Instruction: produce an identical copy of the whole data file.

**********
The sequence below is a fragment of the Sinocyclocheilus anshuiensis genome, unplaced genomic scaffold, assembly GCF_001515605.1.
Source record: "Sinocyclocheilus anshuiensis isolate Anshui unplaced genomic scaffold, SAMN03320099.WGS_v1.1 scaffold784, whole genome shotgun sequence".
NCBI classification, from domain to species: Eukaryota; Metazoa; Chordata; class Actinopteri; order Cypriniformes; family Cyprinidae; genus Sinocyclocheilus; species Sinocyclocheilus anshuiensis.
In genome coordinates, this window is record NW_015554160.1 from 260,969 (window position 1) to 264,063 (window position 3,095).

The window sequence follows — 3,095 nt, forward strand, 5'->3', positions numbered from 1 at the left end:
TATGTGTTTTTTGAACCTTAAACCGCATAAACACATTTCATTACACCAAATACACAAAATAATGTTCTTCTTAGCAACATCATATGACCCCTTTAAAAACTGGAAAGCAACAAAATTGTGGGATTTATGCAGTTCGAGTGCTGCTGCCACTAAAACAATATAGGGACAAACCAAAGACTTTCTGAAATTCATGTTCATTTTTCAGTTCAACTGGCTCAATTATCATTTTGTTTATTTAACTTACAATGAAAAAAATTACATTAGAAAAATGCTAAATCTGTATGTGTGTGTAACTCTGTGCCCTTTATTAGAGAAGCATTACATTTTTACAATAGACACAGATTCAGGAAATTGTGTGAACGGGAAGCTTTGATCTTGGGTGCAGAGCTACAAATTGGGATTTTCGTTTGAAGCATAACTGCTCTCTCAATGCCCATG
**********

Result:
The sequence below is a fragment of the Sinocyclocheilus anshuiensis genome, unplaced genomic scaffold, assembly GCF_001515605.1.
Source record: "Sinocyclocheilus anshuiensis isolate Anshui unplaced genomic scaffold, SAMN03320099.WGS_v1.1 scaffold784, whole genome shotgun sequence".
NCBI classification, from domain to species: Eukaryota; Metazoa; Chordata; class Actinopteri; order Cypriniformes; family Cyprinidae; genus Sinocyclocheilus; species Sinocyclocheilus anshuiensis.
In genome coordinates, this window is record NW_015554160.1 from 260,969 (window position 1) to 264,063 (window position 3,095).

The window sequence follows — 3,095 nt, forward strand, 5'->3', positions numbered from 1 at the left end:
TATGTGTTTTTTGAACCTTAAACCGCATAAACACATTTCATTACACCAAATACACAAAATAATGTTCTTCTTAGCAACATCATATGACCCCTTTAAAAACTGGAAAGCAACAAAATTGTGGGATTTATGCAGTTCGAGTGCTGCTGCCACTAAAACAATATAGGGACAAACCAAAGACTTTCTGAAATTCATGTTCATTTTTCAGTTCAACTGGCTCAATTATCATTTTGTTTATTTAACTTACAATGAAAAAAATTACATTAGAAAAATGCTAAATCTGTATGTGTGTGTAACTCTGTGCCCTTTATTAGAGAAGCATTACATTTTTACAATAGACACAGATTCAGGAAATTGTGTGAACGGGAAGCTTTGATCTTGGGTGCAGAGCTACAAATTGGGATTTTCGTTTGAAGCATAACTGCTCTCTCAATGCCCATG